Saturday, September 15, 2012

Optimism on steroids

I got a 'resin composite' temporary filling yesterday - a layer of mild acid to help with bonding, a layer of bonding, and a slightly colored top layer, with no anesthetic. It hurt a bit, that searing, nervy coldness you can feel only in your teeth at the dentist, and it is only at the dentist that you mustn't move any part of the inside of your mouth when you feel it. I think when he was doing the acid, he told me not to move my tongue, which was difficult. Apparently my tongue had been flying all over the place. It's so incredibly awkward having someone plumb the depths of your mouth - with all that weird equipment, weird sounds, smells and pain. Anyway the whole deal lasted only 30 minutes, and now the upper left side of my mouth feels way less sensitive than it has for a long time. I will need to get a crown eventually, but this filling will last years. My dentist, Anson Louie, is a very sweet man. He seems upset by my cancer, and to know nothing about it.

My capacity for medical details has greatly increased. I don't have to write things down so much anymore.

This morning, my alarm clock did not make any noise, so I randomly woke up at 8:35, ten minutes before I was supposed to leave to get to chemo. It takes me more than ten minutes just to rally the various aspects of pretend-hair I have going these days. I don't like being late for appointments.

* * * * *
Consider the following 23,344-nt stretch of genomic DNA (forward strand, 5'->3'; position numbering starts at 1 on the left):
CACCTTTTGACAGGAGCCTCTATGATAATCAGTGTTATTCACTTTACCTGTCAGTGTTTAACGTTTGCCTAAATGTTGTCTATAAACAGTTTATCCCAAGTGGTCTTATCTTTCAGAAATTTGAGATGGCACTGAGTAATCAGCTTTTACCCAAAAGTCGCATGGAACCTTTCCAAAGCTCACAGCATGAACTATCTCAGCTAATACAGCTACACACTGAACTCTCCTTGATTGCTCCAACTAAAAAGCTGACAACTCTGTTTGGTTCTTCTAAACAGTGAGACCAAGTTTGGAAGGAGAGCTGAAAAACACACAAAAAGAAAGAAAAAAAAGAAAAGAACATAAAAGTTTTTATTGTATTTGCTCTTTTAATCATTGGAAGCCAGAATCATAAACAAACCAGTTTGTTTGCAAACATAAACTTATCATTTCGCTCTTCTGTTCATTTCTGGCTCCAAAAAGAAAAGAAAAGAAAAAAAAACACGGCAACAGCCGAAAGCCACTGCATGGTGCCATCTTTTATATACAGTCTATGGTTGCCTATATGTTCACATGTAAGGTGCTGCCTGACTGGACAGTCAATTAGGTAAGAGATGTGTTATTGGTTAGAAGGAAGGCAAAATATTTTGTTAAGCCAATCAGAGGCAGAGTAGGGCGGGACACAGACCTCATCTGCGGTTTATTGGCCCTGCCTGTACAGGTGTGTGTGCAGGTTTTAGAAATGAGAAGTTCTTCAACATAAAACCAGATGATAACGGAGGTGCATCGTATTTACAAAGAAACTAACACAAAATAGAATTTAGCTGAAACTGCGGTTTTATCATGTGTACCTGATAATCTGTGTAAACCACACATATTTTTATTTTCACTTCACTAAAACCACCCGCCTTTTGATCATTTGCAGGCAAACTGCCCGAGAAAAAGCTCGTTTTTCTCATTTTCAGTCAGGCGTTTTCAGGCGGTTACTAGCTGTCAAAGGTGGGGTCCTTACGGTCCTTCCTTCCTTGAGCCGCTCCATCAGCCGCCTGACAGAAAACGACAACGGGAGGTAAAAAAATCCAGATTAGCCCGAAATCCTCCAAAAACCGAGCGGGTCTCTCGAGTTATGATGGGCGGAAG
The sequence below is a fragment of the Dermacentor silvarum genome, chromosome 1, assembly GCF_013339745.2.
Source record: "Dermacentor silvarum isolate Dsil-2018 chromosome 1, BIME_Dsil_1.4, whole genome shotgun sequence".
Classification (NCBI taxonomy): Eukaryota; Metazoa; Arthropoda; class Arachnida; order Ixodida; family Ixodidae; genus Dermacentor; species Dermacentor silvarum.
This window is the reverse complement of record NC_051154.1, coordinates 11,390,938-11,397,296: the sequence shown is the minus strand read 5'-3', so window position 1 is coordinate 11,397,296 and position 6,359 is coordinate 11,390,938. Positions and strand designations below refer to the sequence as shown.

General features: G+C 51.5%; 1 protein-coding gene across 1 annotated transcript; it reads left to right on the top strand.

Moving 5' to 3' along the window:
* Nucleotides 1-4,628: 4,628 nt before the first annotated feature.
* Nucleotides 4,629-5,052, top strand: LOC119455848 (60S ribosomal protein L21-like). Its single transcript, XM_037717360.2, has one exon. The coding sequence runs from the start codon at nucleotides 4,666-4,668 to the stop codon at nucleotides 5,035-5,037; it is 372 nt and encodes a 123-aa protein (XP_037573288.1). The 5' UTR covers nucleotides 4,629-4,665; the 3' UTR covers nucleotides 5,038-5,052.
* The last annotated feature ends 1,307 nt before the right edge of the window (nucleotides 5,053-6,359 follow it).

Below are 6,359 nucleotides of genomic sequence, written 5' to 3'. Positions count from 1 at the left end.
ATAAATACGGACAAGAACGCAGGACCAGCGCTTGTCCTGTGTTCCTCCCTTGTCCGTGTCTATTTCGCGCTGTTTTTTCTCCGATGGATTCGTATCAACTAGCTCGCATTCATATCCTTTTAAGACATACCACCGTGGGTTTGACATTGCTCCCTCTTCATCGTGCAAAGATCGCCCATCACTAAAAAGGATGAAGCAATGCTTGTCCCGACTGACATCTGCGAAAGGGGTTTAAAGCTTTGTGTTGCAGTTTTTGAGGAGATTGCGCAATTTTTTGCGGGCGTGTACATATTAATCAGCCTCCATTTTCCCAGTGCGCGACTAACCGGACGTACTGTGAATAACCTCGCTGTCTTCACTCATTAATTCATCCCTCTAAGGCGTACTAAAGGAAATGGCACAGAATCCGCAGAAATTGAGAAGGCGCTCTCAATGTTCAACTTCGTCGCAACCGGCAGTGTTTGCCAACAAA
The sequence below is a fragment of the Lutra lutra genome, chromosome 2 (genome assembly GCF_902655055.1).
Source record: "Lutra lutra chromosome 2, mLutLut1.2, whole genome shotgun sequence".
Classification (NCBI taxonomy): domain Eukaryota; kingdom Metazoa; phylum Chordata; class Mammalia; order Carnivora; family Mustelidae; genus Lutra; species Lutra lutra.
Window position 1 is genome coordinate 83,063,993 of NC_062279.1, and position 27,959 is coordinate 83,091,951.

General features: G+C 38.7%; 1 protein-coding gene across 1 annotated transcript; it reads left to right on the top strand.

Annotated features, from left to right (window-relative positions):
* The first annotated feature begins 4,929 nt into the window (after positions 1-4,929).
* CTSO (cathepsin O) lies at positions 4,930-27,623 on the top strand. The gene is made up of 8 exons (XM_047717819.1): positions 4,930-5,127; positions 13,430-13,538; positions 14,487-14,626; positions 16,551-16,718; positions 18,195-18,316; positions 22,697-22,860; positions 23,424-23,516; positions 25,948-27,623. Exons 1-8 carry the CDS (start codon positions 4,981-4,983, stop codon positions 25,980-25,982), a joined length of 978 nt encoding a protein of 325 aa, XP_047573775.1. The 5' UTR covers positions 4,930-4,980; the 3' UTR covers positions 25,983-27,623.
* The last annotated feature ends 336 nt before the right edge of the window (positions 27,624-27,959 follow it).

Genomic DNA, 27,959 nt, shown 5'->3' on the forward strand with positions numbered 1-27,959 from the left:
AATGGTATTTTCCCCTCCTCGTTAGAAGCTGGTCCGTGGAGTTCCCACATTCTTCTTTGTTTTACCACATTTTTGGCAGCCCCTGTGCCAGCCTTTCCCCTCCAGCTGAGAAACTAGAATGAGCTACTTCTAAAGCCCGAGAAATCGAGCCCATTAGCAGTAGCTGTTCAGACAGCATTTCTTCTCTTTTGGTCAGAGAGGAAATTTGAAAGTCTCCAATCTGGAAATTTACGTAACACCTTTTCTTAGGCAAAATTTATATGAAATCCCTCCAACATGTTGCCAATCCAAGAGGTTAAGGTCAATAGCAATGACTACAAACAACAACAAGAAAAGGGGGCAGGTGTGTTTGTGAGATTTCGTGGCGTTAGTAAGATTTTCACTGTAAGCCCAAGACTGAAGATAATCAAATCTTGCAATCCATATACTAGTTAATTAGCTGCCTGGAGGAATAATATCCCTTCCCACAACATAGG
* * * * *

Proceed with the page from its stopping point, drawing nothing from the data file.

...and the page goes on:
Chairs facing the window
I'm in the infusion center on my own today. Julie is sick and I decided to use the hours here on my own so I could catch up on various things I need to write. I'm in the group room, mostly buried in my laptop or a magazine. The other patients are primarily older men, except one woman, ah, her and her friend just went to the private room. That's one advantage of having someone with me! The woman who replaced them mentioned her 50th birthday is coming up, so it's not all oldsters, the definition of oldsters being, of course, older than my current age. She has multiple myeloma in her mouth/teeth, for which she got radiation, horrible!

After around two or so hours of the Taxol infusion, my face goes pale, and I get super spacey. Walking and dragging around my chemo cart helps. And it's great to get some stuff done. I've written 12 emails into my Outbox folder, so far. Also read The New Yorker and The SF Examiner...and some of Time which says that,  every day, one soldier or veteran in the U.S. commits suicide...